Change is always a scary and exciting thing, especially in education.  As we head towards 2020 I think it is important that we, as educators, remember that change can be good and we should embrace it.  Try something new and you might be pleasantly surprised.  As Walt Disney always says in his Carousel of Progress, “there’s a great big beautiful tomorrow, and tomorrow is just a dream away”.  So dream away and let’s make “tomorrow” great!



A. (2016, March 16). IPhone 6s – Timer. Retrieved April, from

W. (2012). Carousel of Progress – There’s a Great Big Beautiful Tomorrow – Sherman Brothers Version. Retrieved from

Web 2.0. (n.d.). Retrieved from

Just “google it”…

One of the most frequently used phrases today is “google it”.  Google in the past few years has made great strides with their web applications.  Specifically, google docs has become one of the main places for students to collaborate and share work with their peers and teachers.  Google docs has many different possibilities for student learning including, but not limited to, writing papers and creating brochures, newsletters, proposals, business letter, resume, etc.

A major highlight, outside of the various works that can be created, is the fact that you can share and collaborate with teachers and peers from anywhere.  If you’re on vacation, or sick, no big deal!  Everything that is created on google docs can be shared with a simple click.  There is an option to allow others to edit what is shared so that if it is a group project anyone can contribute.  Once a student shares their work with a teacher, the teacher then has the option to comment and give suggestions.  This process allows for constant learning opportunities, and the ability to fix any mistakes that may have been made.  Isn’t that the goal in the end for teaching?  Students should be given the opportunity to fix and learn from their mistakes, and in most cases that is the best way for them to learn.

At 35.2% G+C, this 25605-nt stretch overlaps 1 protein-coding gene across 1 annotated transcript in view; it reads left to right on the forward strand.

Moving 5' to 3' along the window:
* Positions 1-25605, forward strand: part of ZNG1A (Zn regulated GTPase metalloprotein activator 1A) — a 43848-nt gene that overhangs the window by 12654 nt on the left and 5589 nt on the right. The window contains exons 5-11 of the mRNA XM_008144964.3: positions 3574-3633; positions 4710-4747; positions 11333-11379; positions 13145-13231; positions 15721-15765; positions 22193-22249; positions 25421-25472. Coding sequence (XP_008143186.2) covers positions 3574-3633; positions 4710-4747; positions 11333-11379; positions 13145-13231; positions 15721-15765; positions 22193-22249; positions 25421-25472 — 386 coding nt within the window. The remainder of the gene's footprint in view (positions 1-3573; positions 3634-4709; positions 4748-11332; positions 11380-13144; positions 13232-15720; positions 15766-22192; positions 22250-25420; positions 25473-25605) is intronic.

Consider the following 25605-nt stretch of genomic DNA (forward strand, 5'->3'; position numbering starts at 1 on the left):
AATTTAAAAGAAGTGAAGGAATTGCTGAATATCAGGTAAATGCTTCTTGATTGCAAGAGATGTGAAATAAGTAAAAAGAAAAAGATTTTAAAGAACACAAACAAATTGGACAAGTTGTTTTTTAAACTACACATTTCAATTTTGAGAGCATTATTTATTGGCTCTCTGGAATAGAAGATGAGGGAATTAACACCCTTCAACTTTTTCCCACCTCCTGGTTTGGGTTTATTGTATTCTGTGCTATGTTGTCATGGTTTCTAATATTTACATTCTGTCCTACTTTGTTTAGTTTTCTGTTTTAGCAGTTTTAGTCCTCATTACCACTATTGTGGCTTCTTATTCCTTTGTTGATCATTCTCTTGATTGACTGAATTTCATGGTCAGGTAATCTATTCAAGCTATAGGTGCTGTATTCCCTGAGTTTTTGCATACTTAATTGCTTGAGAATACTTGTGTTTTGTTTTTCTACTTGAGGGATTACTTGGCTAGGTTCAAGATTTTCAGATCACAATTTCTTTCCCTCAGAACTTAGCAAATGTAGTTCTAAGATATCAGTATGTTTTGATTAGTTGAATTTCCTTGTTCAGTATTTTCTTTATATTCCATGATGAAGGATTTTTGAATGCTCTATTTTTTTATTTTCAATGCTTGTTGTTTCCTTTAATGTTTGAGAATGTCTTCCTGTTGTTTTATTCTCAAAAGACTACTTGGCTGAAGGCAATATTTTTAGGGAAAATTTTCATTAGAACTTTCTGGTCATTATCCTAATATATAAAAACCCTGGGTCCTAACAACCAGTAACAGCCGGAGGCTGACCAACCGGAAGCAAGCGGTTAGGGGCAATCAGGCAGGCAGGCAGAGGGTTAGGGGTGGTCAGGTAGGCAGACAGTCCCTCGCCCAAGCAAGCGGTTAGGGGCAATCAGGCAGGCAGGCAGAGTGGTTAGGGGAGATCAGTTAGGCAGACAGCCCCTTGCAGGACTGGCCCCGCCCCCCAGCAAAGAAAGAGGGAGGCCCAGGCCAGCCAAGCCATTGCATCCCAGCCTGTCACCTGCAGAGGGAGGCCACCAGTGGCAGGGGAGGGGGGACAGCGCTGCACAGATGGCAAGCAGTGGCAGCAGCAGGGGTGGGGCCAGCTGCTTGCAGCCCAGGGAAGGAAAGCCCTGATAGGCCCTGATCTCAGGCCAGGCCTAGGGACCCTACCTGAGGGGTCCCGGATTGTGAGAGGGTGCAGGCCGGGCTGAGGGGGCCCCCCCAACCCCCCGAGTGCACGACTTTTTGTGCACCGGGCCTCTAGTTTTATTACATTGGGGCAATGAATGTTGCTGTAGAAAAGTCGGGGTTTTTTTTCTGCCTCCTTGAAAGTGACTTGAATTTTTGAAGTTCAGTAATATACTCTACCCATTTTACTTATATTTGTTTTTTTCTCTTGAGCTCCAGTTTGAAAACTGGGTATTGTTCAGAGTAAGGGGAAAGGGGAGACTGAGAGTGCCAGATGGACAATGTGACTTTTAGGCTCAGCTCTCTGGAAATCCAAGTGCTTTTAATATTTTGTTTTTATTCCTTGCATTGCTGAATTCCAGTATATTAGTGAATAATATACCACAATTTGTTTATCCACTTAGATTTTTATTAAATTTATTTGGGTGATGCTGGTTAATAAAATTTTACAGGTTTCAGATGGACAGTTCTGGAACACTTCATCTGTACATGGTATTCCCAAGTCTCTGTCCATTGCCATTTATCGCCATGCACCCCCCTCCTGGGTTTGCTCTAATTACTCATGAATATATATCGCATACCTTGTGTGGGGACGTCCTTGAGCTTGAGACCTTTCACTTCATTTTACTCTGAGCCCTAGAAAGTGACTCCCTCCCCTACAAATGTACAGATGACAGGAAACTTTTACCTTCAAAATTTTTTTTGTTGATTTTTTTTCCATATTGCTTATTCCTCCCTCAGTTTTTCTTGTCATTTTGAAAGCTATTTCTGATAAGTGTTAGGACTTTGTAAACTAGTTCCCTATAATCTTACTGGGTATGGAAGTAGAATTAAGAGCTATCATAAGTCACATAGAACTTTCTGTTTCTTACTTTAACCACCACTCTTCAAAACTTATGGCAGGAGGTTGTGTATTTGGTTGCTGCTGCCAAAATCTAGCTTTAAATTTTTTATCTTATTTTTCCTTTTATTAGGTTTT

Why not go paperless?

The idea of going paperless is one that was new to me last year, but I am slowly adjusting to now.  At the beginning of this year all our ninth grade students were given an iPad to start a one-to-one initiative roll-out.  We were asked as faculty members to utilize them, along with schoology, to head towards a paperless environment.  At first I was a bit hesitant, thinking what are parents going to say when their kid says “I don’t have a book, or paper notes, etc”.  The transition was actually not as difficult as I originally expected.  I think going paperless is a process and just like anything, people tend to resist change.  In the long run I believe going paperless is a benefit to learning.  Students can access the content and continue the learning outside of school.  Resources are available to students online, as opposed to having to find a ride to the library.  Although it takes time for adjustment, in the long run I believe going paperless is definitely a step in the right direction.  Technology can enhance the learning process, and you have to start somewhere so why not go paperless.

My “Big Shift” in teaching

As I read Will Richardson’s “Big Shifts” in education, the one that really struck a cord with me was about Open Content.  When I first started teaching in 2008, I focused primarily on the textbook to help me with the content and sequence of teaching.  Being at a catholic school we did not have many resources, or professional development days that were devoted to exploring the use of the technology and internet for extra resources.  As I continued with teaching and changed schools another two times, I found myself utilizing the internet more than the book.  I used videos, simulations, and online practice websites not only for myself, but also in the classroom with my students.  Fast forward 8 years later, I am now almost done with an Online Teaching Masters and currently running a flipped Geometry classroom.  The open content available for all subjects is endless, it just takes time “weeding” through some of the sites.  I’ve found many lesson ideas and activities through open content sources that have saved me time and made for a great teaching moment!  I only hope that teachers continue to share their ideas, activities, and content as we continue with the future.  Who knows what my classroom will look like in another 8 years.  Will Open Content still be the “Big Shift”, or will there be something new?